Medline ® Abstract for Reference 73
Magnetic resonance imaging surveillance detects early-stage pancreatic cancer in carriers of a p16-Leiden mutation.
Vasen HF, Wasser M, van Mil A, Tollenaar RA, Konstantinovski M, Gruis NA, Bergman W, Hes FJ, Hommes DW, Offerhaus GJ, Morreau H, Bonsing BA, de Vos tot Nederveen Cappel WH
BACKGROUND& AIMS: Surveillance of high-risk groups for pancreatic cancer might increase early detection and treatment outcomes. Individuals with germline mutations in p16-Leiden have a lifetime risk of 15% to 20% of developing pancreatic cancer. We assessed the feasibility of detecting pancreatic cancer at an early stage and investigated the outcomes of patients with neoplastic lesions.
METHODS: Individuals with germline mutations in p16-Leiden (N = 79; 31 male; mean age, 56 years; range, 39-72 years) were offered annual surveillance by magnetic resonance imaging (MRI) and magnetic resonance cholangiopancreatography (MRCP). Those found to have neoplastic lesions were offered options for surgery or intensive follow-up. Individuals found to have possible neoplastic lesions were examined again by MRI/MRCP within 2 to 4 months.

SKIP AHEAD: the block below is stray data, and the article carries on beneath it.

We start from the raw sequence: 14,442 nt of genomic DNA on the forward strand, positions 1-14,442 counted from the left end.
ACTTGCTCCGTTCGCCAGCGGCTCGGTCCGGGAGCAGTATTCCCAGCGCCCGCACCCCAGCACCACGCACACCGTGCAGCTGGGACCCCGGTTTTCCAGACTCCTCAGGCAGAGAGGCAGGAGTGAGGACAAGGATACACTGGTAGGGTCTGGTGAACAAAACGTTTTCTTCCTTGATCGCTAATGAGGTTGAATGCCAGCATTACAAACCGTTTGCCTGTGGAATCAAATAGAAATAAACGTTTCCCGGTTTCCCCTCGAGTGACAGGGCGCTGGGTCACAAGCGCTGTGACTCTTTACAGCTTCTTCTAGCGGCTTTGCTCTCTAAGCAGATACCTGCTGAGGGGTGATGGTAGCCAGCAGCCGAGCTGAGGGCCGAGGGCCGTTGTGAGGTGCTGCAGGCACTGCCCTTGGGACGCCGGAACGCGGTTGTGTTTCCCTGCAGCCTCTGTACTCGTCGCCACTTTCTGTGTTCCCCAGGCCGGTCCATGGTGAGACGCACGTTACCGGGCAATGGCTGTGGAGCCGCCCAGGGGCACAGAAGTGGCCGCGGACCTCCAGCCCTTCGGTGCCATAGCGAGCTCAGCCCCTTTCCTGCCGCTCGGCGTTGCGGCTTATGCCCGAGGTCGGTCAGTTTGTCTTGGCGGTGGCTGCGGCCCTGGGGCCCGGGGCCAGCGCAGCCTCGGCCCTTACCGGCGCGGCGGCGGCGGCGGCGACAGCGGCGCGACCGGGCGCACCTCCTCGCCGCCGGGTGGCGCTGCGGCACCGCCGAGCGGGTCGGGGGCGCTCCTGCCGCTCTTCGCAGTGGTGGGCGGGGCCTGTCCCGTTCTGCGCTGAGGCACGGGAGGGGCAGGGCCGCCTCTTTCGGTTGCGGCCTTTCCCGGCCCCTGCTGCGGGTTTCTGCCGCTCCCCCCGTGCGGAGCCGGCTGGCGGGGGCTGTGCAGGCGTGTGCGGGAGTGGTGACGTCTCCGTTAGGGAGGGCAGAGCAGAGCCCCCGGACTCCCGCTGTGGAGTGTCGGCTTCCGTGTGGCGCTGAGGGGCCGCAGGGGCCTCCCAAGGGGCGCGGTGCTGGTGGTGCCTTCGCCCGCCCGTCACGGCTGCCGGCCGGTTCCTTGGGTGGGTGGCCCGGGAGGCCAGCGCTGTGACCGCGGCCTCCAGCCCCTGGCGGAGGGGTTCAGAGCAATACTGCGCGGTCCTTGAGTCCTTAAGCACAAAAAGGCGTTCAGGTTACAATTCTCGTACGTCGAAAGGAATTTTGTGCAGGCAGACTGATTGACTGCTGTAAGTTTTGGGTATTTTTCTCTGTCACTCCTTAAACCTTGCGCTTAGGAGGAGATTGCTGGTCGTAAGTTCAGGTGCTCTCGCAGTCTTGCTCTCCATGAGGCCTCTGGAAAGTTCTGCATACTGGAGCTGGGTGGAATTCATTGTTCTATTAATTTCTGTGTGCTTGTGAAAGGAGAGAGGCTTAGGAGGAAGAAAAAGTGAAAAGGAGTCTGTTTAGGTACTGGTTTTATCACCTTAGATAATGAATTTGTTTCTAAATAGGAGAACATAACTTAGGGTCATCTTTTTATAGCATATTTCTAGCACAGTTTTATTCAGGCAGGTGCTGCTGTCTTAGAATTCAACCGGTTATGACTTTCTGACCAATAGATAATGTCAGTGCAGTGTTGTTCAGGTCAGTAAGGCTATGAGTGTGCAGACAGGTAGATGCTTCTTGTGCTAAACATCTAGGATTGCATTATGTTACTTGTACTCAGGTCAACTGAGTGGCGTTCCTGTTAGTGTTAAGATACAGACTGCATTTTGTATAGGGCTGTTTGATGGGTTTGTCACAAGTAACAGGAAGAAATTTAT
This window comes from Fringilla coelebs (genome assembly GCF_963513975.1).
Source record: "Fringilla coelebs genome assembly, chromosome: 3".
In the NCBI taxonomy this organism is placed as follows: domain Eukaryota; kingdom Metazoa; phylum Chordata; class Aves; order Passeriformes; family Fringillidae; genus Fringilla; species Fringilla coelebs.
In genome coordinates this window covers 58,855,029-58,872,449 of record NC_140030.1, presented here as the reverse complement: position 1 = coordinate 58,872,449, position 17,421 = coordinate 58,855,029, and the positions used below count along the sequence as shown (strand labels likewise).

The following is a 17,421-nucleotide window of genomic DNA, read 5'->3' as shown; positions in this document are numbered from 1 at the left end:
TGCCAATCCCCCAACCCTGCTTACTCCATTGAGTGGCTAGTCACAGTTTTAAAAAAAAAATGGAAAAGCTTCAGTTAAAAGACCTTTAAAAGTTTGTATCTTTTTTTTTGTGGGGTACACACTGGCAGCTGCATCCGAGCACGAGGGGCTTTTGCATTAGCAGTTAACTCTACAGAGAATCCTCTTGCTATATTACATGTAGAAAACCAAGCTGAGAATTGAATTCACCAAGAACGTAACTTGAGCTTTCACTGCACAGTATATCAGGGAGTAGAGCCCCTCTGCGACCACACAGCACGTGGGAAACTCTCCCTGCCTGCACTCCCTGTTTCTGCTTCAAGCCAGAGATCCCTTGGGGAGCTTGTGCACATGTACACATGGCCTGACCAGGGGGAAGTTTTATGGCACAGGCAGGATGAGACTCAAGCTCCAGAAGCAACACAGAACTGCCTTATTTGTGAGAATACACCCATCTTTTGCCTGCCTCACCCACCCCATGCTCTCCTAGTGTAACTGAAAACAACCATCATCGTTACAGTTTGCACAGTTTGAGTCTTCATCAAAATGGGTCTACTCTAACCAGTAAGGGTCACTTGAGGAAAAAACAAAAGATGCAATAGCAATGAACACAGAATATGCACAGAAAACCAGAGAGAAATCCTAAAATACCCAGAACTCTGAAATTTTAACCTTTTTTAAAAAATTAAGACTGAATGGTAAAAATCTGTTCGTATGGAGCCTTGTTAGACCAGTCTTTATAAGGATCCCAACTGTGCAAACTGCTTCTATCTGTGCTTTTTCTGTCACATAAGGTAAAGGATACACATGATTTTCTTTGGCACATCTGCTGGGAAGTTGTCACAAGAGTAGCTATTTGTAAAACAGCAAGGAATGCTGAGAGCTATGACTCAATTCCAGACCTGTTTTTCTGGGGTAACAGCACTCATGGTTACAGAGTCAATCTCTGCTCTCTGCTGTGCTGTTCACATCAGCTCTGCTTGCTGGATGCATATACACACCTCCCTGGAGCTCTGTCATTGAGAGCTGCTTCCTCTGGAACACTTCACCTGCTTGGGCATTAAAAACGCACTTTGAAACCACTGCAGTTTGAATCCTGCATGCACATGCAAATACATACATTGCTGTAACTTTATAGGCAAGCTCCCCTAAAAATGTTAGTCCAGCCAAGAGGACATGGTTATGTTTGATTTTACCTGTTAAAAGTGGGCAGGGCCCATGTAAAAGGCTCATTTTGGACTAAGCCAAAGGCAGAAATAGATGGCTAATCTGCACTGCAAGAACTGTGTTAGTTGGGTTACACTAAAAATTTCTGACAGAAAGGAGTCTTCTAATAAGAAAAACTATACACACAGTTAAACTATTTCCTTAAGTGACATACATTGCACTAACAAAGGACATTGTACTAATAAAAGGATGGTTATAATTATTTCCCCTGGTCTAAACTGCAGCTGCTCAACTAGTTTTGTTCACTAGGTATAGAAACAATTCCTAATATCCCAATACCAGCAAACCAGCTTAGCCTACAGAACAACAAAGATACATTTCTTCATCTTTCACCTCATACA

RESULTS: After a median follow-up period of 4 years (range, 0-10 years), pancreatic cancer was diagnosed in 7 patients (9%). Themean age at diagnosis was 59 years (range, 49-72 years). Three of the tumors were present at the first examination, and 4 were detected after a negative result in the initial examination. All 7 patients had a resectable lesion; 5 underwent surgery, 3 had an R0 resection, and 2 had lymph node metastases. Possible precursor lesions (ie, duct ectasias, based on MRCP) were found in 9 individuals (11%).
CONCLUSIONS: MRI/MRCP detects small, solid pancreatic tumors and small duct ectasias. Although surveillance increases the rate of resectability, carriers of a p16-Leiden mutation develop aggressive tumors.
Department of Gastroenterology and Hepatology, Leiden University Medical Center, Leiden, The Netherlands. firstname.lastname@example.org